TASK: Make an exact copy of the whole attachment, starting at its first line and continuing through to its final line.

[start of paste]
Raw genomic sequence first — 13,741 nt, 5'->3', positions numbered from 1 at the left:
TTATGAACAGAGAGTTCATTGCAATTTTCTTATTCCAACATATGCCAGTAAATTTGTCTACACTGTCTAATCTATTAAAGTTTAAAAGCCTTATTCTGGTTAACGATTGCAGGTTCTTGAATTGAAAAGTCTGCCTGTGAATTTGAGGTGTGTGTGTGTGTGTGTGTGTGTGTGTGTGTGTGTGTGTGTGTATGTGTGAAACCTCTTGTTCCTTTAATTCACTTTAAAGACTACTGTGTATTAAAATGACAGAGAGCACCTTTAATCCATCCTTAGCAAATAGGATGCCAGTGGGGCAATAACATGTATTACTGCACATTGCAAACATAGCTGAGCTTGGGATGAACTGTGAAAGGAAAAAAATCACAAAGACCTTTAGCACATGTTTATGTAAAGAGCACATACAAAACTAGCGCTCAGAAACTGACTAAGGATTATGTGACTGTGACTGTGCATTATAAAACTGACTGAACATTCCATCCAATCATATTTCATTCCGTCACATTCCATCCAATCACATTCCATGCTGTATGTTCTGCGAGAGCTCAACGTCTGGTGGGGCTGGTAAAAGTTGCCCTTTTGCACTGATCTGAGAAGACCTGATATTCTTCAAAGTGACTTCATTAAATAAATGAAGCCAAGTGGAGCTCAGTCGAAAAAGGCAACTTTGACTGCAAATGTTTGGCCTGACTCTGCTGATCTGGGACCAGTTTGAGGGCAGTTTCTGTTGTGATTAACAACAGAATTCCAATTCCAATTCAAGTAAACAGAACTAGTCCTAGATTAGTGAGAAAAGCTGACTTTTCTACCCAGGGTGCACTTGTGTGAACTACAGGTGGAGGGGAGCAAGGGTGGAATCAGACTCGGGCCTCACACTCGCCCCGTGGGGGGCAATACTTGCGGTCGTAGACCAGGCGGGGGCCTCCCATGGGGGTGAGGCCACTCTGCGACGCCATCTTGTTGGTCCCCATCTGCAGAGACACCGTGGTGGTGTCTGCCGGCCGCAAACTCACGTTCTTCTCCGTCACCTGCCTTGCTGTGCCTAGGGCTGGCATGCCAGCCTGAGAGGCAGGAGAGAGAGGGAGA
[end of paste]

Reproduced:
Raw genomic sequence first — 13,741 nt, 5'->3', positions numbered from 1 at the left:
TTATGAACAGAGAGTTCATTGCAATTTTCTTATTCCAACATATGCCAGTAAATTTGTCTACACTGTCTAATCTATTAAAGTTTAAAAGCCTTATTCTGGTTAACGATTGCAGGTTCTTGAATTGAAAAGTCTGCCTGTGAATTTGAGGTGTGTGTGTGTGTGTGTGTGTGTGTGTGTGTGTGTGTGTGTGTATGTGTGAAACCTCTTGTTCCTTTAATTCACTTTAAAGACTACTGTGTATTAAAATGACAGAGAGCACCTTTAATCCATCCTTAGCAAATAGGATGCCAGTGGGGCAATAACATGTATTACTGCACATTGCAAACATAGCTGAGCTTGGGATGAACTGTGAAAGGAAAAAAATCACAAAGACCTTTAGCACATGTTTATGTAAAGAGCACATACAAAACTAGCGCTCAGAAACTGACTAAGGATTATGTGACTGTGACTGTGCATTATAAAACTGACTGAACATTCCATCCAATCATATTTCATTCCGTCACATTCCATCCAATCACATTCCATGCTGTATGTTCTGCGAGAGCTCAACGTCTGGTGGGGCTGGTAAAAGTTGCCCTTTTGCACTGATCTGAGAAGACCTGATATTCTTCAAAGTGACTTCATTAAATAAATGAAGCCAAGTGGAGCTCAGTCGAAAAAGGCAACTTTGACTGCAAATGTTTGGCCTGACTCTGCTGATCTGGGACCAGTTTGAGGGCAGTTTCTGTTGTGATTAACAACAGAATTCCAATTCCAATTCAAGTAAACAGAACTAGTCCTAGATTAGTGAGAAAAGCTGACTTTTCTACCCAGGGTGCACTTGTGTGAACTACAGGTGGAGGGGAGCAAGGGTGGAATCAGACTCGGGCCTCACACTCGCCCCGTGGGGGGCAATACTTGCGGTCGTAGACCAGGCGGGGGCCTCCCATGGGGGTGAGGCCACTCTGCGACGCCATCTTGTTGGTCCCCATCTGCAGAGACACCGTGGTGGTGTCTGCCGGCCGCAAACTCACGTTCTTCTCCGTCACCTGCCTTGCTGTGCCTAGGGCTGGCATGCCAGCCTGAGAGGCAGGAGAGAGAGGGAGA